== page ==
Concert Reviews

Belle and Sebastian with Julien Baker at The Sony Centre for the Performing Arts

Photos by Lee-Ann Richer.

Belle and Sebastian are a band I’ve been wanting to see for a long while. The prevalence of their songs on TV in the UK makes them practically an institution, and I was curious to hear their clever, complicated lyrics and lovely instrumental songs in person. 

Julien Baker is heart breaking and adorable. She’s completely dwarfed on the large stage, standing with just her guitar. Her songs are so fragile and maudlin, and she’s quiet as a mouse between songs, squeeking out thanks to people coming early to hear her and being so quiet and respectful. She sings about heartbreak heartbreakingly well, and the sparse stage makes her soaring vocals during hymn-like Rejoice all the more beautiful and spellbinding. The delivery of new track Shadow Boxing is gut wrenching, and demonstrates that Baker has a lot left to say about emotional pain. 

Belle and Sebastian take to the stage following a 50s style countdown. It’s almost always exciting (or terrifying) to have a countdown, and it heralds the sweet and unique voice of Stuart Murdoch opening the set with Act Of The Apostle. There’s a barrage of people heading to the front of the seated venue just seconds into second song I’m A Cuckoo, much to the surprise of Murdoch “I was gonna go for a slow burn tonight but yeah, let’s do it.” The band and crowd banter is relaxed and enjoyable, as Murdoch mentions the forays into relationships that inspired songs written what feels like a long time ago. The turns of phrase in the lyrics may have been written years ago, but they still sound fresh, clever and lovely.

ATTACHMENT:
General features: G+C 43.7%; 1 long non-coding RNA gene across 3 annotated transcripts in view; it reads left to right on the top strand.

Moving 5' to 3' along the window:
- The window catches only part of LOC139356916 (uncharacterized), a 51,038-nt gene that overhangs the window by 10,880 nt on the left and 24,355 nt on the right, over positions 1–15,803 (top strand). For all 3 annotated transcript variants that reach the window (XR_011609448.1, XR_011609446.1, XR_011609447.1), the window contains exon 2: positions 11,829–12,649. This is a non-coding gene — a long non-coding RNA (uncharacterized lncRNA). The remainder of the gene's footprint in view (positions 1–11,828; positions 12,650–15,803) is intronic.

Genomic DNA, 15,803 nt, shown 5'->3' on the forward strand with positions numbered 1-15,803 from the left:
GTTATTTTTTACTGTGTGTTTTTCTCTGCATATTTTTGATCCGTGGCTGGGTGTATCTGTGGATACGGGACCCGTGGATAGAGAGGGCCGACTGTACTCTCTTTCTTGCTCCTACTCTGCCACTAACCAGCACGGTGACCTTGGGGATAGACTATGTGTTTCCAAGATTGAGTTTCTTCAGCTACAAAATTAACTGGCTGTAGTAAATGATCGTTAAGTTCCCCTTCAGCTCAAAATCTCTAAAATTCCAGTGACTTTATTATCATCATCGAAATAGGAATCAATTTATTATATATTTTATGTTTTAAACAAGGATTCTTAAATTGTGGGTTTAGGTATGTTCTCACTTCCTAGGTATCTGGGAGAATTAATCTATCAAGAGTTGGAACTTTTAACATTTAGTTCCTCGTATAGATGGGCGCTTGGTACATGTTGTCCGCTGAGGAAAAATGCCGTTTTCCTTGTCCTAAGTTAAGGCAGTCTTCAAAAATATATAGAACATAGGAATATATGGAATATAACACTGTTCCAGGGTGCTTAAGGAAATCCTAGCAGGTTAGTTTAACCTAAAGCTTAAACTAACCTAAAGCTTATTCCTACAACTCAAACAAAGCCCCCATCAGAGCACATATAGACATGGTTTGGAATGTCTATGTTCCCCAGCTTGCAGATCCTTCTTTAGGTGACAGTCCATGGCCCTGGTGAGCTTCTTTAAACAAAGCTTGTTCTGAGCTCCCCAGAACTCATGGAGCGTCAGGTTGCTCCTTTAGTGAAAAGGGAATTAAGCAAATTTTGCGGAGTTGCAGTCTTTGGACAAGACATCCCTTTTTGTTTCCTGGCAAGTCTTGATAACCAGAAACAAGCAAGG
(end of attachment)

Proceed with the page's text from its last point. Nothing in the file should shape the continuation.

The 7 piece are joined by a local trumpeter for a few songs which adds yet another element to their rich instrumental palette. The huge backing screen cycles through various 70s wallpapers before a compelling video that accompanies Allie, featuring Sarah, a Torontonian dancer who Murdoch seeks out in the crowd. She’s out there, but not ready to come on stage just yet. The visuals for Little Lou, Ugly Jack, Prophet John are equally captivating, showing drawn scenes of a romance that match the lyrics. The band crack out the beautifully written The Loneliness of a Middle Distance Runner, with Murdoch exclaiming that this is a “deep, deep cut”. 

The crowd are energetic and vocal, with a break in the music prompting several song requests, much to Murdoch’s amazement, someone suggests the song they’re just about to play, which has never happened before and makes Dog on Wheels that bit more special. As Murdoch gets into his full on dad dancing during The Boy With The Arab Strap, he encourages the crowd that gathered down front to come up on stage. There are about 50 people bopping around, including Sarah from their video earlier. Murdoch’s requests for them to “just enjoy a dance” rather than take bloody selfies, and his ‘camp leader’ persona play very well for the audience as he gets all those on stage to sit around him in an attempt to emulate a Canadian summer camp experience. 

The set is closed out with Judy and the Dream of Horses with an encore of The Party Line that has the audience dancing out of the venue and Murdoch on top of his piano. These guys are seasoned professionals, and their comfort on stage and excellent music makes for a very entertaining concert. 

Track List: Julien Baker

1. Sprained Ankle

2. Blacktop

3. Everybody Does

4. Vessels

5. Red Door

6. Shadow Boxing

7. Funeral Pyre

8. Rejoice

9. Something

Tracks list: Belle and Sebastian

1. Act Of The Apostle

2. I’m a cuckoo

3. Seeing Other People

4. The State I Am In

5. She’s Losing It

6. Sweet Dewelee (New)

7. Allie

8. Piazza, New York Catcher

9. Little Lou, Ugly Jack, Prophet John

10. Like Dylan in the Movies

11. The Loneliness of a Middle Distance Runner

12. Play For Today

13. Dog on Wheels

14. The Boy With The Arab Strap

15. I Didn’t See It Coming

16. Judy and the Dream of Horses

17. The Party Line

About author

Northern English gig monkey, feminist, indy kid. Mostly enthusiasm and elbows.